But, to limit the response to a wood working shop, I'll repeat what my son, an emergency room physician, says.
The most frequent serious injuries are with table saws.
The second most frequent serious injuries, in terms of numbers of incidents, are from miter and/or compound miter sliders.
However, in terms of most devasting the CSM is far and away the worst. Those usually involve finger amputations. The table saw accidents are serious gashes but (usually) leave the fingers in place.
He also says that most of those injuries are to guys like me, middle age to retired age. And, they all say the same thing, "I never do it that way, but just this once........". :(
that's chilling Frank. thanks for sharing from your son's experience.

...especially this part "I never do it that way, but just this once........"

when you do things differently and get hurt is that likely to be something you're doing out of laziness, tiredness or experimentation? Or is that too broad to say?
 

Per Swenson

Member
Messages
86
All three.

And another. Production deadline or honey come up and eat please.

There is another scenario that can shake your focus.

People who talk.

Another reason I prefer to work alone.

Per



QUOTE=Garrett French;22388]that's chilling Frank. thanks for sharing from your son's experience.

...especially this part "I never do it that way, but just this once........"

when you do things differently and get hurt is that likely to be something you're doing out of laziness, tiredness or experimentation? Or is that too broad to say?[/QUOTE]
 

Ian Gillis

Member
Messages
443
Location
Nova Scotia's beautiful south shore
Are there any tools that are just plain more dangerous than others?
I gotta agree with Steve on the spindle shaper. Big cutters, tons of torque - able to do a pile of damage.

Statistically, the tablesaw is responsible for the greatest number of accidents - I've heard figures of up to 80% - but that's mainly down to the fact that it's in almost every shop and gets used a lot.

The closest I ever came to losing a digit was while using the drill press. Go figure :dunno:
 

John Bartley

Member
Messages
811
I don't think I know a power tool that isn't dangerous. I made my living fixing chainsaws and I know a couple of folks who survived serious encounters with them. My dad lost a finger (and almost two fingers) to a circular saw. Many years ago I lost a very small part of one finger to a poorly adjusted table saw fence. That same year, I dropped a kindling axe through my left hand between the thumb and forefinger. I was just 22 years old at that time and I figure I was lucky. Those same years I was regularly using a device that most people haven't even seen. We burned firewood then, cut our own in pulp length (4') during the winter, then in the summer we'd cut it to stove length on a firewood bench saw. This is a saw with a blade about 30" mounted on an 1-1/2" mandrel with a huge flywheel (250lbs?) bolted to a timber base and driven by a flat belt from a farm tractor. I had a pair of Cockshutt 20's to drive it with. Why lucky? I'm alive and I have all my limbs. I won and the firewood saw didn't. I still have the saw, but I doubt I'll ever use it again.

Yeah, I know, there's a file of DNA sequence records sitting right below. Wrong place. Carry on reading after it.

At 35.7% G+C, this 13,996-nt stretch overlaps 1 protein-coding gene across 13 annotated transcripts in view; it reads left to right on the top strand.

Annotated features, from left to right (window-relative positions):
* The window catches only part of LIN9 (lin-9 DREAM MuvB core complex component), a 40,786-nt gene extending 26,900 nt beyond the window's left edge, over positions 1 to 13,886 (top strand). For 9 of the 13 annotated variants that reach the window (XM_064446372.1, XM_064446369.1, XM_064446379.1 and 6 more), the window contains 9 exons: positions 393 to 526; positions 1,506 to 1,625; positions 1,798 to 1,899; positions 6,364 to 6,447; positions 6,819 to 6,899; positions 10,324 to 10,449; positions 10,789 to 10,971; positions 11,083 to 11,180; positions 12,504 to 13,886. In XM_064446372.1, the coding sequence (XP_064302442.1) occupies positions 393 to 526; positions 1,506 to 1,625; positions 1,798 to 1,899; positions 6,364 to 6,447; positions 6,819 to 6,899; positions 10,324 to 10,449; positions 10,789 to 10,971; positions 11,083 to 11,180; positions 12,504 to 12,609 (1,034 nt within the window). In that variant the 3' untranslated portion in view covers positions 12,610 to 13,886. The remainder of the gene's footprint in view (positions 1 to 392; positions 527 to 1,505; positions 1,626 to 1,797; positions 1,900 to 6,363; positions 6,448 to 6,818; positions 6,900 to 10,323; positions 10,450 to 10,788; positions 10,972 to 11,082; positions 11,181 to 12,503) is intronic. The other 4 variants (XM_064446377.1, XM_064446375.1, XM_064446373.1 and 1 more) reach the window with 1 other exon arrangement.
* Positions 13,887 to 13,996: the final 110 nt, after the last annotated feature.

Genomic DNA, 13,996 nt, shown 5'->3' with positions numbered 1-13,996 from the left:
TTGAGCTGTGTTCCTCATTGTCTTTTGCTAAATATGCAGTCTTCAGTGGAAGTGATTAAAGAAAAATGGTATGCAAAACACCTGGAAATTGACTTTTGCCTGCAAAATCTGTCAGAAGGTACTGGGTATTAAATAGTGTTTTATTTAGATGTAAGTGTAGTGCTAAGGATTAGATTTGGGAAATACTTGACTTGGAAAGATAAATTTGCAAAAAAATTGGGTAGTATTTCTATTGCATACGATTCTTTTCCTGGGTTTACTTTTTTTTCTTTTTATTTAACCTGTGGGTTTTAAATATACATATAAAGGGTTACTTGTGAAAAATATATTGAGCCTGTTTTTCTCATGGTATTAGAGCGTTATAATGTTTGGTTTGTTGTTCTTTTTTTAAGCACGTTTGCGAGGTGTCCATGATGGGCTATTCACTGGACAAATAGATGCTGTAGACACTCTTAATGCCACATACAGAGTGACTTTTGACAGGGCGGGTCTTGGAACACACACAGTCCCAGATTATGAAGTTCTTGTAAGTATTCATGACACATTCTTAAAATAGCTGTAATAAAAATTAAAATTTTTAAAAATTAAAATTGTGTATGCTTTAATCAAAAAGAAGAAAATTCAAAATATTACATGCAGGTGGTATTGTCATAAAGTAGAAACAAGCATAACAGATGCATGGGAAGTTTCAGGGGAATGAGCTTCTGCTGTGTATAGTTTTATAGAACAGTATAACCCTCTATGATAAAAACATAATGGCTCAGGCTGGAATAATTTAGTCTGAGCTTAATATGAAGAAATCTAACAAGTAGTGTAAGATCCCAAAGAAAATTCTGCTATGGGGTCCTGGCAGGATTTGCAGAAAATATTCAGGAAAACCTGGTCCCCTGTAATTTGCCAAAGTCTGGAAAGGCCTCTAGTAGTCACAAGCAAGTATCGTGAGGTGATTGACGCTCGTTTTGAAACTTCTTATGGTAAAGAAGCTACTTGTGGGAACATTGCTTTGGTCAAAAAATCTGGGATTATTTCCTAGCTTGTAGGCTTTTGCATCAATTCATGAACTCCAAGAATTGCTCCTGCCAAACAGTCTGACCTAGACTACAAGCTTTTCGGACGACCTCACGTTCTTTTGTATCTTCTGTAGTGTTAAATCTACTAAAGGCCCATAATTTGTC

cheers eh?
 
Last edited:

Jeff Horton

Well-known member
Messages
4,268
Location
The Heart of Dixie
I keep hearing people talk about the shaper, but what is the difference in a shaper and table mounted router? Even the weakest router has more than enough power and speed to rip your finger off. Seems to me the danger is the same.

Whats different is the PERCEIVED danger.

Jeff
 

Ed Nelson

Member
Messages
1,487
Location
Charlotte, NC
I would have to go with any dull tool. As long as I understand the tool and know how to properly use it, I don't think any tool itself is inherently dangerous, but there are some that deserve more respect. The injuries I have received to any tool has been the result of my own actions.

Now I have seen pictures of the old swing saws and those do look dangerous!:eek:
 
Top